I compared whole virtual infrastructure cost for vSphere and Hyper-V, including servers and all licenses. Interesting results – in some cases “free” Hyper-V costs 10% more than overpriced vSphere Enterprise Plus.

  27. NiTRo says:

    Anton, thanks a lot. It’s a really impressive work !

  28. Pingback: La gratuité d’Hyper-V est un (très) mauvais argument -

  29. Pingback: Run Linux applications directly on Windows with Hyper-V! | VCritical

  30. Mark says:

    OK, so yes, MS screwed up on the marketing. What else is new? However, it is only screwed up when you look at it strictly from the architecture view point. As is almost ALWAYS the case with MS, most of their marketing is aimed at one thing: licensing costs. They often are only telling the licensing costs story. And, in that case, that “missing layer” is accurate. The point of that corrected slide (showing the virtulization layer in the right spot) is really aimed at saying “with MS, you don’t have to pay for all of those additional windows licenses.” Even that is now a different story, since MS allows you to buy the datacenter license on any hyper-visor. So, as long as we are not talking about the “free” hyper-visor versions of VMWare and MS, then you do have an extra layer in VMWare that does not exist in MS: additional OS you have to buy, as the Hyper-Visor comes with the MS OS.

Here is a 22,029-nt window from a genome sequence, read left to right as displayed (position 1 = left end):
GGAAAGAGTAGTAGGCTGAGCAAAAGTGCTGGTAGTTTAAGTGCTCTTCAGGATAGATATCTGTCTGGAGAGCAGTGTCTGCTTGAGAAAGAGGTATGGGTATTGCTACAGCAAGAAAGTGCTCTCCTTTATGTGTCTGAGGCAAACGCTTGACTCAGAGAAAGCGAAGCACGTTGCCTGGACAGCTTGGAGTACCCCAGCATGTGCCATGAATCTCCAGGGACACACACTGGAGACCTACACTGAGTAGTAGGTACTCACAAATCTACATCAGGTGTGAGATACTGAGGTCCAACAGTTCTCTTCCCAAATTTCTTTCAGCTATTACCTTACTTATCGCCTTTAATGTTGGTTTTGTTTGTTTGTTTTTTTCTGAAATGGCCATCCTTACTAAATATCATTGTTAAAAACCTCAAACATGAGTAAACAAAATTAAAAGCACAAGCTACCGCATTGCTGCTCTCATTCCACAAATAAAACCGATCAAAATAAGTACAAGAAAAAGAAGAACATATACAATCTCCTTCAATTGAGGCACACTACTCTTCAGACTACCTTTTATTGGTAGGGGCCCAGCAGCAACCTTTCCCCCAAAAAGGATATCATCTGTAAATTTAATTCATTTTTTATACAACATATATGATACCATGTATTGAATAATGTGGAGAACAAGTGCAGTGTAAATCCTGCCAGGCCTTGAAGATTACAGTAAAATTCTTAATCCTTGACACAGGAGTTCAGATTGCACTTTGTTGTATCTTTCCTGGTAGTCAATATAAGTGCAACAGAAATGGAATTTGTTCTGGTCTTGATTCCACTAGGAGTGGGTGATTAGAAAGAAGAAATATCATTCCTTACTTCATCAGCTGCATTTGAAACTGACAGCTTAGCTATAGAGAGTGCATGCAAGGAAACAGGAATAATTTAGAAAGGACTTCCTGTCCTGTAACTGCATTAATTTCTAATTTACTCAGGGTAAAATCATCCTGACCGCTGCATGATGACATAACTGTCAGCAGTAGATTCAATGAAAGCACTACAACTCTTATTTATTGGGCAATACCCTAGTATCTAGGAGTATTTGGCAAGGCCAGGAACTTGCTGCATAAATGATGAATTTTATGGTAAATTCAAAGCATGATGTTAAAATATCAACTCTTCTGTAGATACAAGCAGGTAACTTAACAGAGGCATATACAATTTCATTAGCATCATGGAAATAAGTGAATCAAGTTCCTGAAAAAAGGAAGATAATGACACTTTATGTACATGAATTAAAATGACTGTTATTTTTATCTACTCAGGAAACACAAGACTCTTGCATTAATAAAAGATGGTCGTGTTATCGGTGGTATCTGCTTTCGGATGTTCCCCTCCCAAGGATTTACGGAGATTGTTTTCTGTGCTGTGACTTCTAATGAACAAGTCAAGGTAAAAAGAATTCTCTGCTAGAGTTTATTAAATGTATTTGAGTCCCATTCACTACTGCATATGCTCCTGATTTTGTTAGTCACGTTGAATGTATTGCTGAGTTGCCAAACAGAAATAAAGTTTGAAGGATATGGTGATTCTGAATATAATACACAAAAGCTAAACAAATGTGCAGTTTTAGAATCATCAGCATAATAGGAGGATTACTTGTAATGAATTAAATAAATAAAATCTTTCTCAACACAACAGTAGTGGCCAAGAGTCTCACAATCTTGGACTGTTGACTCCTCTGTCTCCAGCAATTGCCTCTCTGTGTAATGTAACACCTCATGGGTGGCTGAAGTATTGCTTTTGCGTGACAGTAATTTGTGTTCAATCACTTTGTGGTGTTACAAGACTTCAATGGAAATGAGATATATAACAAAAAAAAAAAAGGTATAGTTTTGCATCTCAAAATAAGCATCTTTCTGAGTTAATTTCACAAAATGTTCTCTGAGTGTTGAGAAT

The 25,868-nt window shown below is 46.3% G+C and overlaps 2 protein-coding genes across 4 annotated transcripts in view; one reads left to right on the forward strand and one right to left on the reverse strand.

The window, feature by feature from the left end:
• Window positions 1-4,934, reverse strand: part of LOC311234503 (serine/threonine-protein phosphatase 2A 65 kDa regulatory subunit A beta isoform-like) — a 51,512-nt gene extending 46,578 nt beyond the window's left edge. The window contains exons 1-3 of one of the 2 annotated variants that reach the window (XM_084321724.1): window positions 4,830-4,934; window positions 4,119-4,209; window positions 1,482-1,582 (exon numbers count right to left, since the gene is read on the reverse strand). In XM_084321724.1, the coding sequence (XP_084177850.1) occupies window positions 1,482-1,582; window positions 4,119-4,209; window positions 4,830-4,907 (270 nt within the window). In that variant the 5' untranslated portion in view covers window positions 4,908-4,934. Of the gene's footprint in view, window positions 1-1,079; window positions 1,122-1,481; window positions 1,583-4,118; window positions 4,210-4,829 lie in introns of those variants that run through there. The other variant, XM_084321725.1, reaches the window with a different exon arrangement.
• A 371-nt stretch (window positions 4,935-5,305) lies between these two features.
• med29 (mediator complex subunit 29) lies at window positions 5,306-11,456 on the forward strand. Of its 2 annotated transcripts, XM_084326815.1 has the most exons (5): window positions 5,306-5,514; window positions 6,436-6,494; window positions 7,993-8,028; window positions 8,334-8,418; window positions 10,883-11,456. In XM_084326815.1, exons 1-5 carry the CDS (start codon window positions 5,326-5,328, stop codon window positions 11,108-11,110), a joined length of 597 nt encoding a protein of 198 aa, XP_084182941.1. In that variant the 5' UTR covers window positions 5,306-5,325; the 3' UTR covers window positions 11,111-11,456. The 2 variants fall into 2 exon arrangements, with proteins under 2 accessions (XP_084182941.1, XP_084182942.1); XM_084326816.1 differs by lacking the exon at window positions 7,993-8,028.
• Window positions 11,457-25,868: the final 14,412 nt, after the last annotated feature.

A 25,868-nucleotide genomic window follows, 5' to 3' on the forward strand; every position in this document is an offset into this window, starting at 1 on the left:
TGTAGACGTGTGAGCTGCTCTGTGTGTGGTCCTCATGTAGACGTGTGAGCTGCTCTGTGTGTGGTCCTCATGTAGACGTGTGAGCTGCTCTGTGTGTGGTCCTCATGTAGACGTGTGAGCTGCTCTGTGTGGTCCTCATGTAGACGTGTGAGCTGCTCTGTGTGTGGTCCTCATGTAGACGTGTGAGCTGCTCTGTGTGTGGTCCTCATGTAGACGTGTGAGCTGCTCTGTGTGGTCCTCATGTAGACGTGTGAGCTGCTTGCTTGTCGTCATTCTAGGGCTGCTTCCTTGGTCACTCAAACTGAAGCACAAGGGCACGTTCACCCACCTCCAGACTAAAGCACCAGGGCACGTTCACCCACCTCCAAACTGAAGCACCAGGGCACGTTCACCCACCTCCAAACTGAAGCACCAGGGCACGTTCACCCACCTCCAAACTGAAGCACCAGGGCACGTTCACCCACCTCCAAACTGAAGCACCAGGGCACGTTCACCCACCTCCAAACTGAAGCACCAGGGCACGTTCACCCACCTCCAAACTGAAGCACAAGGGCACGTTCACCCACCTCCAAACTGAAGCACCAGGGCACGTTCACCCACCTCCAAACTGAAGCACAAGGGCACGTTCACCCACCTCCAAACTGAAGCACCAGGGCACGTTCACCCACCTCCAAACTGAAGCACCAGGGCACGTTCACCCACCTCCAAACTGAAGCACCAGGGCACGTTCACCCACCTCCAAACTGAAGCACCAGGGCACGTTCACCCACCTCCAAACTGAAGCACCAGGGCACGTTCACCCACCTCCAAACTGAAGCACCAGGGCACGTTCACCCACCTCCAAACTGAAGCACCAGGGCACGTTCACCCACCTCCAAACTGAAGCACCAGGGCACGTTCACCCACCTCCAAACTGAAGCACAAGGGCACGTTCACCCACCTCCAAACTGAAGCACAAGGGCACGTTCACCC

As for the cost analysis, I have done plenty of those. My favorite slide in the world to poke fun at is the MS slide that shows a 5 host configuration that costs $60K for VMWare and only $20K for MS. HA!!!! When we ran the real numbers, and looked at all of the Datacenter editions both for Windows and System Center (the whole suite), it is real world closer to $25K for VMWare and about $21K for MS. Pretty close to even in my book.

  31. >it is real world closer to $25K for VMWare and about $21K for MS

    Add SAN, storage and networking. Would be closer to $225k and $221k.

  32. Pingback: latoga labs | Virtualization Round Up 20091120

  33. Jim W. says:

    Excellent post! Microsoft really can’t approach the thinness of VMware ESX virtualization. It’s a shame that the FUD that M$ spreads is so effective.

    To your point about whether virtualization is hardware or software, it really depends on your vantage point. From above (viewing from the client OS) it appears to be hardware. From below (at the hardware layer) it appears to be software. It really is both. Either way, the virtualization layer should be optimized for one purpose: to facilitate the servicing of client requests.

    Microsoft’s solution is much too big and fat for that purpose. Perhaps, in time, they’ll revisit their kernel and build a real virtualization kernel. Right now, it’s just a kludge that tries to push a general-purpose operation system into the role of a virtualization I/O tool.

    Leave it to Microsoft to repurpose their same bloated kernel again and again.

Comments are closed.